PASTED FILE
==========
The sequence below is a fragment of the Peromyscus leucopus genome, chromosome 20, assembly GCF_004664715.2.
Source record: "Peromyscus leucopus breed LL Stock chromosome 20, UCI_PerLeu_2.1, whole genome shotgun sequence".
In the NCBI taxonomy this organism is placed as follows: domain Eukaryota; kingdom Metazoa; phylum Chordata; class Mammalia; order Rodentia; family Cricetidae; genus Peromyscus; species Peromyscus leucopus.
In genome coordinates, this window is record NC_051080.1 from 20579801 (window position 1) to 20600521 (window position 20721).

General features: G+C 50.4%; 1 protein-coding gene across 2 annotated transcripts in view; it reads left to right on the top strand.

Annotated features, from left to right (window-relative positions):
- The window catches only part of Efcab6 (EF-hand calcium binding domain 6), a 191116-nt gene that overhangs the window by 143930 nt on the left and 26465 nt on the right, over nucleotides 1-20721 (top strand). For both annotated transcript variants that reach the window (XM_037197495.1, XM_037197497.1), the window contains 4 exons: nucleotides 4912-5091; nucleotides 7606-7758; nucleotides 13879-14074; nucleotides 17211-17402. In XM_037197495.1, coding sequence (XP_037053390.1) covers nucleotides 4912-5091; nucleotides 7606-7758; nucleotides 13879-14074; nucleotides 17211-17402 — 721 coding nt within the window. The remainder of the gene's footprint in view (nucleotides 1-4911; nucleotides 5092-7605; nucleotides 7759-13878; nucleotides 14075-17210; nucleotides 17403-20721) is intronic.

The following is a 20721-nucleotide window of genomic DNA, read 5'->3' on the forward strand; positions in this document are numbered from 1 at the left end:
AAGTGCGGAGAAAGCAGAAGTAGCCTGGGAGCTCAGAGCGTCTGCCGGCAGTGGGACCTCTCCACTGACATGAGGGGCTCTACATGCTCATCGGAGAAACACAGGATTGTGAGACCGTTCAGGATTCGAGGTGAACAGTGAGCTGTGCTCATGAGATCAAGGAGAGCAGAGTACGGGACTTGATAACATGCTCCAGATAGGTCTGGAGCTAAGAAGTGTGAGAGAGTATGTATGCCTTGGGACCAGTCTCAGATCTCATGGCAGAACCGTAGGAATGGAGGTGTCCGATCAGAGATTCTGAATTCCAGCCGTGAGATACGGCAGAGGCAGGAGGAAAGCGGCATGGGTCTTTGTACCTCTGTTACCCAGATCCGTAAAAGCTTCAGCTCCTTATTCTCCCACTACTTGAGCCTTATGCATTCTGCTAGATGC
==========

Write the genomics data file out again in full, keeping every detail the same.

The sequence below is a fragment of the Peromyscus leucopus genome, chromosome 20, assembly GCF_004664715.2.
Source record: "Peromyscus leucopus breed LL Stock chromosome 20, UCI_PerLeu_2.1, whole genome shotgun sequence".
In the NCBI taxonomy this organism is placed as follows: domain Eukaryota; kingdom Metazoa; phylum Chordata; class Mammalia; order Rodentia; family Cricetidae; genus Peromyscus; species Peromyscus leucopus.
In genome coordinates, this window is record NC_051080.1 from 20579801 (window position 1) to 20600521 (window position 20721).

General features: G+C 50.4%; 1 protein-coding gene across 2 annotated transcripts in view; it reads left to right on the top strand.

Annotated features, from left to right (window-relative positions):
- The window catches only part of Efcab6 (EF-hand calcium binding domain 6), a 191116-nt gene that overhangs the window by 143930 nt on the left and 26465 nt on the right, over nucleotides 1-20721 (top strand). For both annotated transcript variants that reach the window (XM_037197495.1, XM_037197497.1), the window contains 4 exons: nucleotides 4912-5091; nucleotides 7606-7758; nucleotides 13879-14074; nucleotides 17211-17402. In XM_037197495.1, coding sequence (XP_037053390.1) covers nucleotides 4912-5091; nucleotides 7606-7758; nucleotides 13879-14074; nucleotides 17211-17402 — 721 coding nt within the window. The remainder of the gene's footprint in view (nucleotides 1-4911; nucleotides 5092-7605; nucleotides 7759-13878; nucleotides 14075-17210; nucleotides 17403-20721) is intronic.

The following is a 20721-nucleotide window of genomic DNA, read 5'->3' on the forward strand; positions in this document are numbered from 1 at the left end:
AAGTGCGGAGAAAGCAGAAGTAGCCTGGGAGCTCAGAGCGTCTGCCGGCAGTGGGACCTCTCCACTGACATGAGGGGCTCTACATGCTCATCGGAGAAACACAGGATTGTGAGACCGTTCAGGATTCGAGGTGAACAGTGAGCTGTGCTCATGAGATCAAGGAGAGCAGAGTACGGGACTTGATAACATGCTCCAGATAGGTCTGGAGCTAAGAAGTGTGAGAGAGTATGTATGCCTTGGGACCAGTCTCAGATCTCATGGCAGAACCGTAGGAATGGAGGTGTCCGATCAGAGATTCTGAATTCCAGCCGTGAGATACGGCAGAGGCAGGAGGAAAGCGGCATGGGTCTTTGTACCTCTGTTACCCAGATCCGTAAAAGCTTCAGCTCCTTATTCTCCCACTACTTGAGCCTTATGCATTCTGCTAGATGC